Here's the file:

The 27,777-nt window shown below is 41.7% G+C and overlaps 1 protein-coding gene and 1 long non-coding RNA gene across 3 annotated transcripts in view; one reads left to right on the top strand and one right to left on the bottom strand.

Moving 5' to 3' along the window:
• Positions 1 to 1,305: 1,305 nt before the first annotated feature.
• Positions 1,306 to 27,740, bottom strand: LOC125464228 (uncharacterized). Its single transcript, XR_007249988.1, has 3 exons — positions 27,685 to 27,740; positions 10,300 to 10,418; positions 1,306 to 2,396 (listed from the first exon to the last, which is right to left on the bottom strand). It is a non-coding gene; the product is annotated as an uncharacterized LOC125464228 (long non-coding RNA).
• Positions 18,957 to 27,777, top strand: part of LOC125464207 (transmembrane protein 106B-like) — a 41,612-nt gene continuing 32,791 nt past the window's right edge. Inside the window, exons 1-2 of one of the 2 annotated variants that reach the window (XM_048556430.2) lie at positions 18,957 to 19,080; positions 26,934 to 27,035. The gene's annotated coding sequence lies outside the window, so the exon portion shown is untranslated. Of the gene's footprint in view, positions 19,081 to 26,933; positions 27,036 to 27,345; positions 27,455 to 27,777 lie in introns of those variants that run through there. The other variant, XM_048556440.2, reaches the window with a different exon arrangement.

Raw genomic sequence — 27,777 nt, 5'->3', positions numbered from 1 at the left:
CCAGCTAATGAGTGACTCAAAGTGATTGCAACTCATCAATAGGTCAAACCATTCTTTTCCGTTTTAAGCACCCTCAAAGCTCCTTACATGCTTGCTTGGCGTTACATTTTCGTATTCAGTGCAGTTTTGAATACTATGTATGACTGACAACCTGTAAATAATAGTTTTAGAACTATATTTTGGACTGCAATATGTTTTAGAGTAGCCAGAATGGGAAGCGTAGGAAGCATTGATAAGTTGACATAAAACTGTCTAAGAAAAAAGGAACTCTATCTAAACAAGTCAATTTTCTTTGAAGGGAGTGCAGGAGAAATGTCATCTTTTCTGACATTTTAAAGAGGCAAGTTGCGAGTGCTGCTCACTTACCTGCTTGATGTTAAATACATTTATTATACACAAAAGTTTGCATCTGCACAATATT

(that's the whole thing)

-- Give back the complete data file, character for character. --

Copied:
The 27,777-nt window shown below is 41.7% G+C and overlaps 1 protein-coding gene and 1 long non-coding RNA gene across 3 annotated transcripts in view; one reads left to right on the top strand and one right to left on the bottom strand.

Moving 5' to 3' along the window:
• Positions 1 to 1,305: 1,305 nt before the first annotated feature.
• Positions 1,306 to 27,740, bottom strand: LOC125464228 (uncharacterized). Its single transcript, XR_007249988.1, has 3 exons — positions 27,685 to 27,740; positions 10,300 to 10,418; positions 1,306 to 2,396 (listed from the first exon to the last, which is right to left on the bottom strand). It is a non-coding gene; the product is annotated as an uncharacterized LOC125464228 (long non-coding RNA).
• Positions 18,957 to 27,777, top strand: part of LOC125464207 (transmembrane protein 106B-like) — a 41,612-nt gene continuing 32,791 nt past the window's right edge. Inside the window, exons 1-2 of one of the 2 annotated variants that reach the window (XM_048556430.2) lie at positions 18,957 to 19,080; positions 26,934 to 27,035. The gene's annotated coding sequence lies outside the window, so the exon portion shown is untranslated. Of the gene's footprint in view, positions 19,081 to 26,933; positions 27,036 to 27,345; positions 27,455 to 27,777 lie in introns of those variants that run through there. The other variant, XM_048556440.2, reaches the window with a different exon arrangement.

Raw genomic sequence — 27,777 nt, 5'->3', positions numbered from 1 at the left:
CCAGCTAATGAGTGACTCAAAGTGATTGCAACTCATCAATAGGTCAAACCATTCTTTTCCGTTTTAAGCACCCTCAAAGCTCCTTACATGCTTGCTTGGCGTTACATTTTCGTATTCAGTGCAGTTTTGAATACTATGTATGACTGACAACCTGTAAATAATAGTTTTAGAACTATATTTTGGACTGCAATATGTTTTAGAGTAGCCAGAATGGGAAGCGTAGGAAGCATTGATAAGTTGACATAAAACTGTCTAAGAAAAAAGGAACTCTATCTAAACAAGTCAATTTTCTTTGAAGGGAGTGCAGGAGAAATGTCATCTTTTCTGACATTTTAAAGAGGCAAGTTGCGAGTGCTGCTCACTTACCTGCTTGATGTTAAATACATTTATTATACACAAAAGTTTGCATCTGCACAATATT